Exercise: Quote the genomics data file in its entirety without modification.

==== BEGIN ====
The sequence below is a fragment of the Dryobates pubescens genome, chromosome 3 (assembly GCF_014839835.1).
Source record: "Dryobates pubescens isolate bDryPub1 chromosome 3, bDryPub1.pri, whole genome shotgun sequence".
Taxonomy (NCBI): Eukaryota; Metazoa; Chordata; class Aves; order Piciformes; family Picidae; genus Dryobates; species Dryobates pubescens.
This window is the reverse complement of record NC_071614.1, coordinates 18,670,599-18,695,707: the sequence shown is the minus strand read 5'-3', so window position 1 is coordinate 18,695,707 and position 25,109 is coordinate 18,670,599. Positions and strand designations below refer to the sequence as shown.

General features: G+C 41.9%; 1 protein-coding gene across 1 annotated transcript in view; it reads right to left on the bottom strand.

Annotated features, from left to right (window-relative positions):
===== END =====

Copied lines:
The sequence below is a fragment of the Dryobates pubescens genome, chromosome 3 (assembly GCF_014839835.1).
Source record: "Dryobates pubescens isolate bDryPub1 chromosome 3, bDryPub1.pri, whole genome shotgun sequence".
Taxonomy (NCBI): Eukaryota; Metazoa; Chordata; class Aves; order Piciformes; family Picidae; genus Dryobates; species Dryobates pubescens.
This window is the reverse complement of record NC_071614.1, coordinates 18,670,599-18,695,707: the sequence shown is the minus strand read 5'-3', so window position 1 is coordinate 18,695,707 and position 25,109 is coordinate 18,670,599. Positions and strand designations below refer to the sequence as shown.

General features: G+C 41.9%; 1 protein-coding gene across 1 annotated transcript in view; it reads right to left on the bottom strand.

Annotated features, from left to right (window-relative positions):